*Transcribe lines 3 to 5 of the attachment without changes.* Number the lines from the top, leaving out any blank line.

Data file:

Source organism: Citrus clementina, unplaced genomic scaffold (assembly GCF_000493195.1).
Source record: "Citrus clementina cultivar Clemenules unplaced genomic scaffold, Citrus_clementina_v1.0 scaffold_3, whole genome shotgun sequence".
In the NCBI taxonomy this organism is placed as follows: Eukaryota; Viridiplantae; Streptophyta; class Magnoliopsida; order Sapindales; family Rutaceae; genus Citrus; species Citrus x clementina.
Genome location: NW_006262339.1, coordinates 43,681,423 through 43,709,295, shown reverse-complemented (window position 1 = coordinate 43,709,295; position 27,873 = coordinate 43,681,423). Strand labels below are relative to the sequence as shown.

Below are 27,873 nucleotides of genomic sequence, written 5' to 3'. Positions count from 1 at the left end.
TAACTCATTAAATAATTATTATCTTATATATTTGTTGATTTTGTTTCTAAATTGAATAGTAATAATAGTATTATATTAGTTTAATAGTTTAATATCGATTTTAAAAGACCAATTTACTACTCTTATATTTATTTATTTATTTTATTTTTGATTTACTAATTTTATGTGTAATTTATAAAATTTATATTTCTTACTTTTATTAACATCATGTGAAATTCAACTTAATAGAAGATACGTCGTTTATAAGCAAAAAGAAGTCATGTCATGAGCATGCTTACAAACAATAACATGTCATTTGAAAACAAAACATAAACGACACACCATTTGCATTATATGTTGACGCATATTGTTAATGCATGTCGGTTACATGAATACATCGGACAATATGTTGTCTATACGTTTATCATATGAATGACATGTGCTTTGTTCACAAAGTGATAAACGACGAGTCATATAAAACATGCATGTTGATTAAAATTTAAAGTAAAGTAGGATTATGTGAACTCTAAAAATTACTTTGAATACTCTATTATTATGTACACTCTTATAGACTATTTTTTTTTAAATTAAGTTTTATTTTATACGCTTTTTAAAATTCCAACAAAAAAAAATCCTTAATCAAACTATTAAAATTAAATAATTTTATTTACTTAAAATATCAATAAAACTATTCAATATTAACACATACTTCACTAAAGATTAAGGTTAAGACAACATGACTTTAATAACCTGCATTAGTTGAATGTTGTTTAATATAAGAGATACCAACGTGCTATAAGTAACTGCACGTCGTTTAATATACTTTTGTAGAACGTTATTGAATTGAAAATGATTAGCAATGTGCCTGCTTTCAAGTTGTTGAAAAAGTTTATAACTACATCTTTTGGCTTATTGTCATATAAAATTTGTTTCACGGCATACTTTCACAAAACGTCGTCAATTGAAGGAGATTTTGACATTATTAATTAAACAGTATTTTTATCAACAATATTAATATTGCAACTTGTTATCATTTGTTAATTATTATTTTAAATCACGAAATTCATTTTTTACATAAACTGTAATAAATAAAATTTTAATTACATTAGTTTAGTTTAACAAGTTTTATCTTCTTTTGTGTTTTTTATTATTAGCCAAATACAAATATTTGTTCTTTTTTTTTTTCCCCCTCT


In the NCBI taxonomy this organism is placed as follows: Eukaryota; Viridiplantae; Streptophyta; class Magnoliopsida; order Sapindales; family Rutaceae; genus Citrus; species Citrus x clementina.
Genome location: NW_006262339.1, coordinates 43,681,423 through 43,709,295, shown reverse-complemented (window position 1 = coordinate 43,709,295; position 27,873 = coordinate 43,681,423). Strand labels below are relative to the sequence as shown.

Below are 27,873 nucleotides of genomic sequence, written 5' to 3'. Positions count from 1 at the left end.